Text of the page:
President-elect Donald Trump has promised that he will focus on reversing an expanding federal regulatory burden. As part of that agenda, he should address regulatory hurdles that undermine efforts to control dangerous mosquito-transmitted diseases, such as the Zika virus.
Quick action on Zika is essential as it spreads in Florida with potential serious health effects. Zika can cause microcephaly, a serious and disfiguring birth defect that causes babies to be born with small heads and underdeveloped brains. In adults, Zika infections can produce Guillain-Barré syndrome, a condition in which the body’s immune system attacks the peripheral nervous system, causing numbness, tingling, and even paralysis.
Zika is just one of many dangerous insect-borne diseases that threaten public health in the United States. In 1999, the West Nile virus appeared in New York City, and since then it has caused nearly 2,000 deaths and more than 20,000 cases of serious and debilitating neuroinvasive disease. According to the Centers for Disease Control and Prevention, ticks cause 20,000 to nearly 30,000 cases of Lyme disease in humans each year and transmit numerous other illnesses such as babeisosis, which is similar to malaria. The potential for the reemergence of dengue in the United States is also a concern. It is already a significant problemin South America.
It will take an integrated mix of technologies and approaches to address Zika and other mosquito-borne diseases. So far, Congressional debates have focused on doling out federal dollars with the hope it will somehow solve the problem. Instead, policymakers should seek to reform regulations that delay, deter, and sometimes even ban useful mosquito-control tools.
For example, there are vaccines and other medical technologies under development that might someday halt Zika and other insect-borne diseases. Yet Food and Drug Administration rules require excessive testing, which needlessly increases the cost and slows approval, a problem that Hoover Institution scholar Henry Miller, M.D., details in The Wall Street Journal.
Similarly, local vector operations could release genetically modified male mosquitoes to breed with female counterparts in the wild. These males’ progeny are incapable of developing into adult mosquitoes, resulting in substantial reduction of mosquito populations and the diseases they carry. Yet as Miller and his colleague John Cohrssen point out in Forbes, approval of genetically modified mosquitoes has also proved dreadfully slow.
Local vector control officials also need access to traditional mosquito control tools, including pesticides, specifically larvicides that target both adult mosquitoes and larvae. But as a National Academy of Sciences report warned back in 1992, “A growing problem in controlling vector-borne diseases is the diminishing supply of effective pesticides.” Because all pesticides must go through an excessively onerous registration process at the U.S. Environmental Protection Agency (EPA), “some manufacturers have chosen not to reregister their products because of the expenses of gathering safety data. Partly as a result, many effective pesticides over the past 40 years to control agricultural pests and vectors of human disease are no longer available.”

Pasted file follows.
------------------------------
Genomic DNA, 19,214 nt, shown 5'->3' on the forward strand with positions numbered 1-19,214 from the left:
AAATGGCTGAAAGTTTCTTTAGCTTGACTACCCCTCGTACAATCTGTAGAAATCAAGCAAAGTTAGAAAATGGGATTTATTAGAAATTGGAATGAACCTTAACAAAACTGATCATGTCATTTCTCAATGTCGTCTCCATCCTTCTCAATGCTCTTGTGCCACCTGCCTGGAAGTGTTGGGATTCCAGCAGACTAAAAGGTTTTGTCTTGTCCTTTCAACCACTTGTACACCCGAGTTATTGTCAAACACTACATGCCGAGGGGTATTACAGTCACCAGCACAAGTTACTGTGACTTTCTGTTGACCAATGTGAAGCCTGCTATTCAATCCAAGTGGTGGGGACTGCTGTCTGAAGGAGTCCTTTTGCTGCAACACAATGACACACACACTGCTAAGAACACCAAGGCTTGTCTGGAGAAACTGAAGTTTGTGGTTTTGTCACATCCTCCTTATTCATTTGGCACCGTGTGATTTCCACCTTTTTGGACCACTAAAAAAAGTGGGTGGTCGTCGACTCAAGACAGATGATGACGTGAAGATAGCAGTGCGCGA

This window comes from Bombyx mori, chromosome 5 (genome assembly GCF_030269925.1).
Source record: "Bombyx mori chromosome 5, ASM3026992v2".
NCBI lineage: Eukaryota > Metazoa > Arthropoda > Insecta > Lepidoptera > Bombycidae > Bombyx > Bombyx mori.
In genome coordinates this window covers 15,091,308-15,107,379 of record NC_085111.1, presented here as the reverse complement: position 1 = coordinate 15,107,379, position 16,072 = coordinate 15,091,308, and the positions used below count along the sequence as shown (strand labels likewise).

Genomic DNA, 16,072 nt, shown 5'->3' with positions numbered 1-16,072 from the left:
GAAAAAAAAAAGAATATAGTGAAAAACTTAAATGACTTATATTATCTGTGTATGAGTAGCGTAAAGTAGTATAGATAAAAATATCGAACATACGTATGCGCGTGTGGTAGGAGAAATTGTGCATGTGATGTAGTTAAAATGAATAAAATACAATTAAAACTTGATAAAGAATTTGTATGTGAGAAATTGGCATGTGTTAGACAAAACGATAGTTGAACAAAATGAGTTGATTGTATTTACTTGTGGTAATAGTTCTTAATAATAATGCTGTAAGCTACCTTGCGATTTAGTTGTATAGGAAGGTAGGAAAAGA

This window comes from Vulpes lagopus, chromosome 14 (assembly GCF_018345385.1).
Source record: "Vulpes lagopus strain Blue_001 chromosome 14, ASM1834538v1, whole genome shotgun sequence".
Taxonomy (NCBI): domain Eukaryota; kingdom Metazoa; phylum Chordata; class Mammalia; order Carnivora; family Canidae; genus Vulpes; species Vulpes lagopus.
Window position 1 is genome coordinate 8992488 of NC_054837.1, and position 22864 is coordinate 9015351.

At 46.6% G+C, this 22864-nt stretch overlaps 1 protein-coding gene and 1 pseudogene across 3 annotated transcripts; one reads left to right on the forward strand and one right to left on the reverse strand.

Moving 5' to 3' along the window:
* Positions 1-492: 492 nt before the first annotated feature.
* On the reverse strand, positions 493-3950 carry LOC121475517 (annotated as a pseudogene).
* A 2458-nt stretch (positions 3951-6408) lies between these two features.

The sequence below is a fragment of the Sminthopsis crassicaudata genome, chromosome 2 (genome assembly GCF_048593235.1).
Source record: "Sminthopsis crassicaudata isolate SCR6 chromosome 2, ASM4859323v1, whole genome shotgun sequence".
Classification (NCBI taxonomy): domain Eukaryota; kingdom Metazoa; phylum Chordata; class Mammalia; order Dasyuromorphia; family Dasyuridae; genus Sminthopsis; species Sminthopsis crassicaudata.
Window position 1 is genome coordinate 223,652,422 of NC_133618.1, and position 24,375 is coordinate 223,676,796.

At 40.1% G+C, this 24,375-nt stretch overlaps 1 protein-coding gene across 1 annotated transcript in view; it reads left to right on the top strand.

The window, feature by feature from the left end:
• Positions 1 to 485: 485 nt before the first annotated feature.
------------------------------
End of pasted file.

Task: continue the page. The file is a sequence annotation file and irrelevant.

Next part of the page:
In 1996, Congress made the problem worse with the passage of the Food Quality Protection Act (FQPA), which made pesticide regulation even stricter. At the time, lawmakers claimed that reforms would make pesticide laws more reasonable and less stringent, but their reforms had the opposite effect. Pesticide companies have largely stopped making and investing in pesticides designed for mosquito control because FQPA regulations make those markets unprofitable.
Mosquito control officials now are left with only a handful of products. The overreliance on this small set of products contributes to the development of pesticide-resistant mosquitoes, making the pesticides less effective over time.
To add insult to injury, vector control operations also face needless red tape associated with the Clean Water Act (CWA). In 2009 a federal court ruled that the law applied to already legal products used for vector control. As a result, vector control operations must get CWA permits before applying larvicides to standing water or spraying pesticides near waterways. These regulations make little sense, as the products are already EPA approved as safe for those uses.
The expensive and time-consuming bureaucratic paperwork associated with obtaining CWA permits drains local government budgets in return for zero environmental benefit. In addition, the CWA allows activists to bring citizen suits against local governments for paperwork violations, holding up vector control operations and raising costs further for no good reason.
It’s time to unshackle our local vector control operations with regulatory reforms that allow the development and deployment of various pest-control technologies. The Trump administration can achieve some reforms within the existing regulatory structure, but more far-reaching ones may require collaboration with Congress.